GPs must be free to innovate to meet local needs

GPs must remain free to innovate or the NHS will be unable to meet local needs, a centre-right think tank has argued.

Andrew Lansley: remembered as 'either the great reformer or the great failure’
Andrew Lansley: remembered as 'either the great reformer or the great failure’

A report by the Bow Group this week argues that the new framework on which GP commissioners will be assessed must not be too 'prescriptive'.

Overall the Bow Group is cautiously enthusiastic about the health White Paper, describing it as the most radical since the creation of the NHS.

Depending on the success of the White Paper’s reforms, Health Secretary Andrew Lansley will ‘either be remembered as the great reformer or the great failure’, it said.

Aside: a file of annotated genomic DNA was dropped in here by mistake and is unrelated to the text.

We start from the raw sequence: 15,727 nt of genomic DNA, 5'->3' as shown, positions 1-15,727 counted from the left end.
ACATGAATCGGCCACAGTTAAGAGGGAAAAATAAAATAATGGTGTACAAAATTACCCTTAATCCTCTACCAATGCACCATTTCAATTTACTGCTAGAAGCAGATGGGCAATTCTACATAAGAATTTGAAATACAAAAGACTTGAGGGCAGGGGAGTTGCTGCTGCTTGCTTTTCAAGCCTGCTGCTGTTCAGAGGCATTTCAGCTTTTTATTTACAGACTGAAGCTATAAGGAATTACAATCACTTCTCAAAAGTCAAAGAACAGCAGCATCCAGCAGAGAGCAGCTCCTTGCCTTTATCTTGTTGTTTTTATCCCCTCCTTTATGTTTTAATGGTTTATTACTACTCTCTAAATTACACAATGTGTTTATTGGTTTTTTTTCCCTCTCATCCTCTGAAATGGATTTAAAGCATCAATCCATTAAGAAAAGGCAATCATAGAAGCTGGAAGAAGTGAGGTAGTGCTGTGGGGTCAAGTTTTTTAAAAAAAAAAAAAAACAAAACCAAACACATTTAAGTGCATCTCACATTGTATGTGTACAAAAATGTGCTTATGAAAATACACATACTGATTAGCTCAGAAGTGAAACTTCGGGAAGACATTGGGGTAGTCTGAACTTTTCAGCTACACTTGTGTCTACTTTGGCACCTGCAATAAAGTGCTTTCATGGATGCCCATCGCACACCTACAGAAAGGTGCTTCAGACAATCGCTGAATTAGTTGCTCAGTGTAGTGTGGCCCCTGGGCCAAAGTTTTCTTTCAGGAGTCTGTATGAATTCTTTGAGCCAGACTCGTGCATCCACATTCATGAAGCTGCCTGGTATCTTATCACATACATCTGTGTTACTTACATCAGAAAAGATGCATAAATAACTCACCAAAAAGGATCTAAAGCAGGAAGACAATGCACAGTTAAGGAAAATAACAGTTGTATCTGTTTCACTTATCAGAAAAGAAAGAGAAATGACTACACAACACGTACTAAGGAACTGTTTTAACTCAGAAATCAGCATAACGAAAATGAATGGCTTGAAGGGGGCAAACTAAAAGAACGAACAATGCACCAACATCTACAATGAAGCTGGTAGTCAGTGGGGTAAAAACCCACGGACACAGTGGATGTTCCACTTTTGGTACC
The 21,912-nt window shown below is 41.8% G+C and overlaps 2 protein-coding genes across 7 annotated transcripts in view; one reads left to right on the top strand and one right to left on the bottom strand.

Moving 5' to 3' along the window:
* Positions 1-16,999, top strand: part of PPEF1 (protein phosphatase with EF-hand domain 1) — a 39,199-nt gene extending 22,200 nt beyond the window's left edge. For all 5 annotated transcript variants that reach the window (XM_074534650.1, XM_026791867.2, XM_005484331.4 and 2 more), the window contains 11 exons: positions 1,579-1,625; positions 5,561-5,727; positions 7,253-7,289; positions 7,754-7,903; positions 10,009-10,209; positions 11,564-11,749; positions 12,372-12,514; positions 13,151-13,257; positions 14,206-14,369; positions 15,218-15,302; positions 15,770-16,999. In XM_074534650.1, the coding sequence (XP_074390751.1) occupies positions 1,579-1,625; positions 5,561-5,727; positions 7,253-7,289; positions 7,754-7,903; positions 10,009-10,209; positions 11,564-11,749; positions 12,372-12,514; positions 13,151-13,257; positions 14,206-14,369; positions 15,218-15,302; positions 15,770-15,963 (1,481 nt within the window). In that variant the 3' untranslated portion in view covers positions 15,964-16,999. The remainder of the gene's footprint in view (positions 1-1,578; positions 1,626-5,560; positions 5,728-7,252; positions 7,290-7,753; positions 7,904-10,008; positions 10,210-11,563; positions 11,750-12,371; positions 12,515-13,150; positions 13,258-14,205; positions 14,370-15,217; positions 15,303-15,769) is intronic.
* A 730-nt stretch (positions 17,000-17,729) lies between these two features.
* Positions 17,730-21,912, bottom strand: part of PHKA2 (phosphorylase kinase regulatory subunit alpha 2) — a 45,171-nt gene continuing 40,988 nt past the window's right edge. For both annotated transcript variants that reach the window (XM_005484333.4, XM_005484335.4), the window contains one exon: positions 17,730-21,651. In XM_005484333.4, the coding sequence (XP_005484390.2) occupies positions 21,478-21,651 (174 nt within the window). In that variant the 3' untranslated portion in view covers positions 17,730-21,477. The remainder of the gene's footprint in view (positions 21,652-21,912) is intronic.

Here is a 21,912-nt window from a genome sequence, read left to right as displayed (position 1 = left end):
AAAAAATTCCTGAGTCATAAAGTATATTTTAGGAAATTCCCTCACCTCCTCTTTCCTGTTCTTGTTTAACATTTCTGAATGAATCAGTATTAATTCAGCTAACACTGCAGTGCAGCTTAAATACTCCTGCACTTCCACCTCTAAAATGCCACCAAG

But it warns that central planning of targets has been one of the main flaws of QOF and that the new NHS Outcomes Framework could face the same problems. The paper says the focus of the framework on outcomes is encouraging.

But it added: ‘It will be crucial that this framework is not too prescriptive and still allows local consortia to innovate.’

In a report earlier this year, the Bow Group said the QOF's performance in reducing health inequalities is ‘at best mixed and at worst disappointing’.

The latest report argues that central planning is 'an ineffective and flawed way of fostering a system that allows for the prioritisation of local health-care imperatives'.

Setting QOF targets centrally meant they could not reflect local needs, it said. The report said it would be ‘deeply regrettable’ if this was echoed in the new outcomes framework.

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